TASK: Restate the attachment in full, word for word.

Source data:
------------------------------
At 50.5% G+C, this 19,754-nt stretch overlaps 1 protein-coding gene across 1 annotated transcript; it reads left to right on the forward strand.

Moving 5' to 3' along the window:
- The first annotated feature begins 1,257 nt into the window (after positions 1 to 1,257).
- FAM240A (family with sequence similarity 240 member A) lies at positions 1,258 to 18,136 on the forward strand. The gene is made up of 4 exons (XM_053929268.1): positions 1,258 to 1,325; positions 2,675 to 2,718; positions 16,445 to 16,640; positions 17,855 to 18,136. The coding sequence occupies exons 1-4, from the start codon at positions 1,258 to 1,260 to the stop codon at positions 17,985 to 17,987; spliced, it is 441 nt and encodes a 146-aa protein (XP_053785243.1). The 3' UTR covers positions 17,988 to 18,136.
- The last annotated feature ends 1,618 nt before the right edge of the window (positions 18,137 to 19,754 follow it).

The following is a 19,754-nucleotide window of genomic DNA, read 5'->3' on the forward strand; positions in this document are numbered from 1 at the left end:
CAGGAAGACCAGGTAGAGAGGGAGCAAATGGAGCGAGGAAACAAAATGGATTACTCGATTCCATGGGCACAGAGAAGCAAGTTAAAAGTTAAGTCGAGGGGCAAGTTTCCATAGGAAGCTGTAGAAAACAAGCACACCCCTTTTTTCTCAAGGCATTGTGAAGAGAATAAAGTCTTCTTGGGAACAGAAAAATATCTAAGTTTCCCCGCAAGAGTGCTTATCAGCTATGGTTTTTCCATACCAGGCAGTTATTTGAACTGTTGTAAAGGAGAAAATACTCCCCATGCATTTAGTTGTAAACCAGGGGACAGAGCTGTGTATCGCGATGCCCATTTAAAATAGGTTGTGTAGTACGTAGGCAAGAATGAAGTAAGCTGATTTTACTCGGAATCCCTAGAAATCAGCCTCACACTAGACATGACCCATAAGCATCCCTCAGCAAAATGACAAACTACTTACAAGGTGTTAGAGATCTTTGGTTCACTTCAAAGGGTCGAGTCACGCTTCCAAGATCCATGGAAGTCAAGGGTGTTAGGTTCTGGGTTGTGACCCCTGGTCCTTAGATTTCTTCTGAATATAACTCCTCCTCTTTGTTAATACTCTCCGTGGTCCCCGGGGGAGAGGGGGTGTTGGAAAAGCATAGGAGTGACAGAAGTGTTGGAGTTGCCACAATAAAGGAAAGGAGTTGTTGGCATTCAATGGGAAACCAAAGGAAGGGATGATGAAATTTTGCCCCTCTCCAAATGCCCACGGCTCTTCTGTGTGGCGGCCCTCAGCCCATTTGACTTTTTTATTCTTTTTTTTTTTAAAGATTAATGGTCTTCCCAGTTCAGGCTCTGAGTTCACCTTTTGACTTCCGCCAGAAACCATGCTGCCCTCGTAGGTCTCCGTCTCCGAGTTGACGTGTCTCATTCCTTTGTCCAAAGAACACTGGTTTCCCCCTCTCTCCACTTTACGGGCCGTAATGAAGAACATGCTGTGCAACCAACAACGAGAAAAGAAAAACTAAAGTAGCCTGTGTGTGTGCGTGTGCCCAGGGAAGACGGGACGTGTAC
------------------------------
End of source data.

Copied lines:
At 50.5% G+C, this 19,754-nt stretch overlaps 1 protein-coding gene across 1 annotated transcript; it reads left to right on the forward strand.

Moving 5' to 3' along the window:
- The first annotated feature begins 1,257 nt into the window (after positions 1 to 1,257).
- FAM240A (family with sequence similarity 240 member A) lies at positions 1,258 to 18,136 on the forward strand. The gene is made up of 4 exons (XM_053929268.1): positions 1,258 to 1,325; positions 2,675 to 2,718; positions 16,445 to 16,640; positions 17,855 to 18,136. The coding sequence occupies exons 1-4, from the start codon at positions 1,258 to 1,260 to the stop codon at positions 17,985 to 17,987; spliced, it is 441 nt and encodes a 146-aa protein (XP_053785243.1). The 3' UTR covers positions 17,988 to 18,136.
- The last annotated feature ends 1,618 nt before the right edge of the window (positions 18,137 to 19,754 follow it).

The following is a 19,754-nucleotide window of genomic DNA, read 5'->3' on the forward strand; positions in this document are numbered from 1 at the left end:
CAGGAAGACCAGGTAGAGAGGGAGCAAATGGAGCGAGGAAACAAAATGGATTACTCGATTCCATGGGCACAGAGAAGCAAGTTAAAAGTTAAGTCGAGGGGCAAGTTTCCATAGGAAGCTGTAGAAAACAAGCACACCCCTTTTTTCTCAAGGCATTGTGAAGAGAATAAAGTCTTCTTGGGAACAGAAAAATATCTAAGTTTCCCCGCAAGAGTGCTTATCAGCTATGGTTTTTCCATACCAGGCAGTTATTTGAACTGTTGTAAAGGAGAAAATACTCCCCATGCATTTAGTTGTAAACCAGGGGACAGAGCTGTGTATCGCGATGCCCATTTAAAATAGGTTGTGTAGTACGTAGGCAAGAATGAAGTAAGCTGATTTTACTCGGAATCCCTAGAAATCAGCCTCACACTAGACATGACCCATAAGCATCCCTCAGCAAAATGACAAACTACTTACAAGGTGTTAGAGATCTTTGGTTCACTTCAAAGGGTCGAGTCACGCTTCCAAGATCCATGGAAGTCAAGGGTGTTAGGTTCTGGGTTGTGACCCCTGGTCCTTAGATTTCTTCTGAATATAACTCCTCCTCTTTGTTAATACTCTCCGTGGTCCCCGGGGGAGAGGGGGTGTTGGAAAAGCATAGGAGTGACAGAAGTGTTGGAGTTGCCACAATAAAGGAAAGGAGTTGTTGGCATTCAATGGGAAACCAAAGGAAGGGATGATGAAATTTTGCCCCTCTCCAAATGCCCACGGCTCTTCTGTGTGGCGGCCCTCAGCCCATTTGACTTTTTTATTCTTTTTTTTTTTAAAGATTAATGGTCTTCCCAGTTCAGGCTCTGAGTTCACCTTTTGACTTCCGCCAGAAACCATGCTGCCCTCGTAGGTCTCCGTCTCCGAGTTGACGTGTCTCATTCCTTTGTCCAAAGAACACTGGTTTCCCCCTCTCTCCACTTTACGGGCCGTAATGAAGAACATGCTGTGCAACCAACAACGAGAAAAGAAAAACTAAAGTAGCCTGTGTGTGTGCGTGTGCCCAGGGAAGACGGGACGTGTAC